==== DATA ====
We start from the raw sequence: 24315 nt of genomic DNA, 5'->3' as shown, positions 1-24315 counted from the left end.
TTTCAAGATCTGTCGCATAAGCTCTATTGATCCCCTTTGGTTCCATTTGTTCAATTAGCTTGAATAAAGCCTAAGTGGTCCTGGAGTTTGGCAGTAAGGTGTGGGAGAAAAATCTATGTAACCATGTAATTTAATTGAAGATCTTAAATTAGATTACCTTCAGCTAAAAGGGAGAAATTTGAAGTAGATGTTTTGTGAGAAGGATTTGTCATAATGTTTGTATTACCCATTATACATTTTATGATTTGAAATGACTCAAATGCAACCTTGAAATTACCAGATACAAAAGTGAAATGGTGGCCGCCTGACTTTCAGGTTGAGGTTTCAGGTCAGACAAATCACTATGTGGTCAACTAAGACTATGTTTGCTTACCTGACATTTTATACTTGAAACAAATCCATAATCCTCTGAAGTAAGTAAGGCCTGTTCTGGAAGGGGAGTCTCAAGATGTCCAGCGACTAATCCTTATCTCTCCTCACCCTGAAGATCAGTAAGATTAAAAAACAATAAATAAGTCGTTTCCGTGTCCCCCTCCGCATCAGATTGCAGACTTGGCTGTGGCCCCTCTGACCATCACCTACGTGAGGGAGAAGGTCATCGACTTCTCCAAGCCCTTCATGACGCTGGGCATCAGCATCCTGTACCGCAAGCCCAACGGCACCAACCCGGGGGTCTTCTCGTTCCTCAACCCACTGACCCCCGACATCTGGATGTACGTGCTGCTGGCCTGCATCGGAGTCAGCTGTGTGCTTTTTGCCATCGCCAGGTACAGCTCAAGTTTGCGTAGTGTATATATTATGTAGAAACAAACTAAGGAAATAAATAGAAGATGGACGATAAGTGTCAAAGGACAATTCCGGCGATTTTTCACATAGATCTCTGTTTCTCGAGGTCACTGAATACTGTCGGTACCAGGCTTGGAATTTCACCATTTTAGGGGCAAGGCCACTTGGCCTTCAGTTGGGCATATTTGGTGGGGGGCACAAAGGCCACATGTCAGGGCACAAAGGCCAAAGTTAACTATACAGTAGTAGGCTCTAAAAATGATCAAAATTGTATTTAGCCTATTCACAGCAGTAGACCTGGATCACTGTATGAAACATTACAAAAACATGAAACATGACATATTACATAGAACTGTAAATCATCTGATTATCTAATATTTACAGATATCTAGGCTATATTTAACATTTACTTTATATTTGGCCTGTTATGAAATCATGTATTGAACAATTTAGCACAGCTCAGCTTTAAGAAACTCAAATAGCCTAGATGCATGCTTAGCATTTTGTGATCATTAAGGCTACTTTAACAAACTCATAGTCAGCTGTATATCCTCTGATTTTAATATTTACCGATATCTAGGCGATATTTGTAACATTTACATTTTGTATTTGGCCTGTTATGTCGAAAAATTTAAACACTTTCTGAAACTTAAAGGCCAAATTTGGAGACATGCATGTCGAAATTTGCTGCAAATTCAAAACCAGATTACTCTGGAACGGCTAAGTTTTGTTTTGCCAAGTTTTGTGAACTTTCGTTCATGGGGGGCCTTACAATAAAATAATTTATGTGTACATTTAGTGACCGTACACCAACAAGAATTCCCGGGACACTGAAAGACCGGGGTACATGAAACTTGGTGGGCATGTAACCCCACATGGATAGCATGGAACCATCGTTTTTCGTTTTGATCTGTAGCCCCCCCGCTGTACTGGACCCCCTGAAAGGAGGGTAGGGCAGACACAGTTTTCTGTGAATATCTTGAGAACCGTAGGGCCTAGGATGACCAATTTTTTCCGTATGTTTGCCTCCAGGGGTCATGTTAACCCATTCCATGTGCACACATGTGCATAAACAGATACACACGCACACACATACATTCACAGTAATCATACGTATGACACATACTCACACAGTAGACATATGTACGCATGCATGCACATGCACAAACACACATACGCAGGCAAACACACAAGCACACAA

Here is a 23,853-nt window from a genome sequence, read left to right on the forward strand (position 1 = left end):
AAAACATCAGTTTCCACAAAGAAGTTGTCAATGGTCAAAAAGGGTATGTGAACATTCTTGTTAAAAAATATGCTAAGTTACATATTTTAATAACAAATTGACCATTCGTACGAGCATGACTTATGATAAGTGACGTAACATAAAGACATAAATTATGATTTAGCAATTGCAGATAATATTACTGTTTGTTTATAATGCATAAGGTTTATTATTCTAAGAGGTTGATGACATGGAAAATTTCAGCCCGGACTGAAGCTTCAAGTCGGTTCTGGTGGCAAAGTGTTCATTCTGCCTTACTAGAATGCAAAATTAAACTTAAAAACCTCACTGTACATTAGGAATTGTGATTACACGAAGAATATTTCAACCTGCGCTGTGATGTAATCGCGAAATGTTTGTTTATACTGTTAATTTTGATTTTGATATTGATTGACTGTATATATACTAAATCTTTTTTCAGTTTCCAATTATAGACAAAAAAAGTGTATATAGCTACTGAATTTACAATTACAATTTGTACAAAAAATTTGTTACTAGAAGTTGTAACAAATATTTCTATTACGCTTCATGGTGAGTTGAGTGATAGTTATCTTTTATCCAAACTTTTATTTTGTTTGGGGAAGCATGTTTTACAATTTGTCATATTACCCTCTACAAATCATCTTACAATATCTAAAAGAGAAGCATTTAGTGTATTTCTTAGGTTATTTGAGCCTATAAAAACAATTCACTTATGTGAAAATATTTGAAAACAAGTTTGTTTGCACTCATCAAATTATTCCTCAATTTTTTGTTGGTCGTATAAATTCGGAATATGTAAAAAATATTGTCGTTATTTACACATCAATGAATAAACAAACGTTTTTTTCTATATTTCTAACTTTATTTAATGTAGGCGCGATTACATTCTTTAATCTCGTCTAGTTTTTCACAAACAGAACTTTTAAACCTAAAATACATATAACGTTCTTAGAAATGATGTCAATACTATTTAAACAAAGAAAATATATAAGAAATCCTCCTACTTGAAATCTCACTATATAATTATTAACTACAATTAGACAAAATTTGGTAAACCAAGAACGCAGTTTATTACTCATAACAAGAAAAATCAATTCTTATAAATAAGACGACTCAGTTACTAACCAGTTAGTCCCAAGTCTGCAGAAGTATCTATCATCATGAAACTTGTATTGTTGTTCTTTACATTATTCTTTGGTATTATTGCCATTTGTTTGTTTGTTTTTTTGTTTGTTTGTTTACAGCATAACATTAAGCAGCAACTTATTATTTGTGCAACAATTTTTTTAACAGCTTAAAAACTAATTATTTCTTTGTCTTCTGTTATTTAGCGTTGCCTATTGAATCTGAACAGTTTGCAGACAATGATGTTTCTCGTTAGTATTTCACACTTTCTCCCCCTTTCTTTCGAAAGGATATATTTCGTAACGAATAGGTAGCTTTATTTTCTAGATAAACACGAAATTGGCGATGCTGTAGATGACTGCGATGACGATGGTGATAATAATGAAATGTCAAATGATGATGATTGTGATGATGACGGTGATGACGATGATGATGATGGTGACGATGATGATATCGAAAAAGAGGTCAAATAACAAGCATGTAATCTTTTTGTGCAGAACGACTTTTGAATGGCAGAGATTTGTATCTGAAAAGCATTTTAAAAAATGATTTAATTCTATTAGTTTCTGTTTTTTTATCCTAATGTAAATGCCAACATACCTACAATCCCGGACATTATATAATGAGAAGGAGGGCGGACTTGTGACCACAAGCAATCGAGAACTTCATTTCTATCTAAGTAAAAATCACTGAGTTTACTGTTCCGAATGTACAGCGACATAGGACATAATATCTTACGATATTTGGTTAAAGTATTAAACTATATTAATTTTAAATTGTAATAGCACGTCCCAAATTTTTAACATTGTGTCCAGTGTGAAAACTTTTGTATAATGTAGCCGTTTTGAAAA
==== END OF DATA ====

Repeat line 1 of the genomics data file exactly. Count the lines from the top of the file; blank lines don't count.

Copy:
We start from the raw sequence: 24315 nt of genomic DNA, 5'->3' as shown, positions 1-24315 counted from the left end.